Don’t give up. You’ll find your killer technique too, and you’ll break your brick (whether it’s physical or metaphorical).

P.S. I can’t seem to upload the video here, so I’ll try to post it on my FB page later today!

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Reading! Signing! Cookies! (+apology)

First things first: I will be at Flights of Fantasy in Albany, NY on Sunday at 4pm to read and talk and sign copies of my book! Please come out and join us there and enjoy cookies! I will have buttons to giveaway and the aforementioned cookies (Chick’s in the kitchen whipping up another flavor for me to bring).

After the signing we will be going out to dinner at NinetyNine and anyone is welcome to join us and keep up the chatter!

And now the apology… I haven’t yet had time to get in contact with contest winners, and that is TOTALLY my fault. Life has been crazy busy at work, and my stress level skyrocketed… then I went on vacation and pretty much dropped out of everything for a week.

However, the vacation helped the stress some, and I’m slowly managing to get my brain back online and hope to get things done (like contest winners and posts about writing and maybe even some fic if you watch my tumblr). With luck you’ll hear more from me soon!

In the meantime, come visit me in Albany!! I hope to see you there.

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Interviewed By Death! (And other Things)

I’ve been quiet because life away from the online world has been absolutely crazy. The list of posts I owe (and things I need to do) is crazy long! But I just wanted to quickly let you know about a couple of things that have happened online since I was last here.

Harmony Ink Press did a series of Author Spotlight posts throughout March and mine posted on March 23rd. So you can go read all about me!

Also, Jordan has been interviewed by Death!

Jackie Morse Kessler, author of the Riders of the Apocalypse series, has a fake online-talk radio show, Post Mortem, where Death (yes, one of the Riders) interviews fictional characters. Jordan’s interview posted yesterday!

Coming soon, I’m taking part in the Writing Process Blog Hop, and I’m already late posting! That will be up just as soon as I can finish it up.

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Why A Midsummer Night’s Dream?

JB asked in a comment: Did you feel naturally drawn to telling a trans* character’s story through/with Shakespeare? Were the World Mine, for example, felt very natural for a gay romance because of the original concept of Shakespeare’s productions, with all the parts being played by males, and because A Midsummer Night’s Dream’s male characters seem, at least to me, at least a little inherently fey (literally and in personality traits). I mean, there’s even a gay joke in one of the protagonist’s names: Bottom, which makes me giggle on the inside every time I say or read it. What about Midsummer inspired you to tell Jordan’s specific story, if anything?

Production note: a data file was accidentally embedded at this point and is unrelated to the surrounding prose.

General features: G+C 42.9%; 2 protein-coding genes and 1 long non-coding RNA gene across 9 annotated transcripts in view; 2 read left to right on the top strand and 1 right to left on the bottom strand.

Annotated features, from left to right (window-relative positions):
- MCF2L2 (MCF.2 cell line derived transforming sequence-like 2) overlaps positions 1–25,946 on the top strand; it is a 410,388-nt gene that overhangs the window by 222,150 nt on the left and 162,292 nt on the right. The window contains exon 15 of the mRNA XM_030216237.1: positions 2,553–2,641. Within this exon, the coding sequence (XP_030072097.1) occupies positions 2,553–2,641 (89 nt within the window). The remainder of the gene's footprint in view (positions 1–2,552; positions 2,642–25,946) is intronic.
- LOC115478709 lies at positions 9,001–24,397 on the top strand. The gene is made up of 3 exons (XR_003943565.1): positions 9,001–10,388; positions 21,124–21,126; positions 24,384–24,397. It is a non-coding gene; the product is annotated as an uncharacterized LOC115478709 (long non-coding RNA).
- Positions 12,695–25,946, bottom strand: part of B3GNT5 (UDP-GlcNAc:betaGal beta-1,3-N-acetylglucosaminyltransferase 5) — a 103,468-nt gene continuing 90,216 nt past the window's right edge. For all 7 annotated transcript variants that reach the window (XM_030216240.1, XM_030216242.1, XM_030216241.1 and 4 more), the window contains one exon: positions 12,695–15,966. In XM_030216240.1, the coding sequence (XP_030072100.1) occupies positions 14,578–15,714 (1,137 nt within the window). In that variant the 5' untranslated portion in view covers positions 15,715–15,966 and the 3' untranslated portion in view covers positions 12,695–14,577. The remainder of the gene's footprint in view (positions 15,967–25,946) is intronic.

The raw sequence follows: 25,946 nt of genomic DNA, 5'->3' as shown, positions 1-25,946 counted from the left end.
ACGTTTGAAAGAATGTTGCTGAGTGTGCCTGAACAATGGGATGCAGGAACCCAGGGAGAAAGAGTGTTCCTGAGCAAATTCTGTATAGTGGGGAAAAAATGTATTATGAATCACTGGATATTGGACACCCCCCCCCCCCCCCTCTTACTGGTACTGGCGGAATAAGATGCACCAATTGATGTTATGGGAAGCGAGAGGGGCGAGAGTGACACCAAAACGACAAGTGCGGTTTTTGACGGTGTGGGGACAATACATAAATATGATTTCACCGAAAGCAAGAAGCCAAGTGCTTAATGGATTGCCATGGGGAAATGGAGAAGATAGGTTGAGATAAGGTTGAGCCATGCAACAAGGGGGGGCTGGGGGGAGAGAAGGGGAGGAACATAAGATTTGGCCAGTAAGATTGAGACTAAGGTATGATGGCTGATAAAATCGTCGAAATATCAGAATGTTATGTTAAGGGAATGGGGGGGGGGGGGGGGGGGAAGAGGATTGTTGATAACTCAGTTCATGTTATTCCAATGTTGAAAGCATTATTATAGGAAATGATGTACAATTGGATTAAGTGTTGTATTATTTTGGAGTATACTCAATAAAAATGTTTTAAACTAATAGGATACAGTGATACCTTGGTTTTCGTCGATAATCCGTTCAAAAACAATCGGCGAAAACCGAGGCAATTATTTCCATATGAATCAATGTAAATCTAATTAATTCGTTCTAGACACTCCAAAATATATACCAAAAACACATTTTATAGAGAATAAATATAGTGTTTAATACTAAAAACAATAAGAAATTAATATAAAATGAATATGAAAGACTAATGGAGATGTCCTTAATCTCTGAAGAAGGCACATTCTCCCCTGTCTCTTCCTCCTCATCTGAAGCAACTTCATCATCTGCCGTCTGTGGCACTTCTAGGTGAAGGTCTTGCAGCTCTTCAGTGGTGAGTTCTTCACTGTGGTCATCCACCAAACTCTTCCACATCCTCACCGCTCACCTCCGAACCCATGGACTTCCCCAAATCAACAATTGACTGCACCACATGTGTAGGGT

It was actually the combination of Dream and Twelfth Night, which is how Pepper’s involvement in the play came about with her writing the mash-up.

I have always wanted to write a YA story with Dream as a backdrop, in part because it had a big influence on one particular fall semester of my own high school life, and in part because of other stories I saw which had been influenced by it (although not Were the World Mine; I actually watched that on Netflix either after Jordan’s story was written or after it was plotted, I don’t remember exactly). There is something about Puck’s magic that has always drawn me in, and to me, Dream seems to be the epitome of the concept of Fairy magic gone wrong. And that lies at the root of the Shakespearean comedy, where everything seems so simple on the surface, but then nothing is exactly as it seems.

And that theme is perfect for Jordan’s story, except… Dream doesn’t have the gender themes that appear elsewhere in Shakespeare’s work. For that I needed to dig into Twelfth Night, which I fell in love with when I was just a kid and saw it performed. I always loved the character of Viola/Cesario, and the questions that the role brought up along with the mistaken identity and the questions of what it meant to fall in love.

I knew Viola was what I wanted to use as my device for Jordan’s story, but I wanted to mix that with the actual magic of Puck. Which meant, for me, rereading both plays and extracting what I needed from them (I carried around both scripts in my laptop bag for months, actually, with notes scribbled in the margins).

For me, in the end, the real root was Shakespeare himself. The stories he told were more than just comedies or histories or tragedies. He included social commentary couched in entertainment, and he was brilliant for it. And some roles, like Viola, were already very meta just by their creation: every actor in the play was male, so there was a male, playing a female character, who then played a male role during the course of the play. He poked at gender roles constantly, just as he poked at the fickleness of human emotion. He was a natural fit for a play that push at those boundaries, which then allowed for the story to be told around it.

Also, that was an awesome question, and one I really enjoyed answering! And if I didn’t actually say enough, please poke at my words and ask new questions. 🙂 Sometimes I forget things. Okay, often I forget things, I have a brain like swiss cheese.

Thank you for stopping by to chat!

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Where did Jordan come from?

I answered this Ask on tumblr, and since I wrote a rambling essay instead of a quick response, I wanted to post it here as well.

christophermossworld asked: OK, you’re on. I’ll ask. How ddid you get to bee so brilliant? I am reading “If We Shadows”, and I’m blown away. What a perfect use of the gender beending in Shakespeare. And how do you know what it’s like to be me, a transman? Seriously, how did you come to write Jordan?

First things first: THANK YOU. I’m seriously blushing, and so thrilled that you like Jordan and his story. He is a character of my heart and I was so nervous and have been happy with how people have received him.

I’ve taken three days to answer this because the short version is: it’s complicated. The slightly longer version (still minus all the details) is that every writer has something they do well, and something they have to learn… for me, characters have always been the thing I can create, and plot is my serious weakness. So it’s actually difficult for me to explain exactly where Jordan came from, but I’ll try.

Most of this is going to come through a filter created decades ago, before vocabulary became what it is now, and I apologize if any of it is offensive by today’s standards. I am trying to explain through the way I saw the world (and was taught to see the world) as a child, because in the end, that’s a lot of where Jordan came from.

(This got long, let me put in a “more” thingy so it doesn’t take over everyone’s dash…)

Continue reading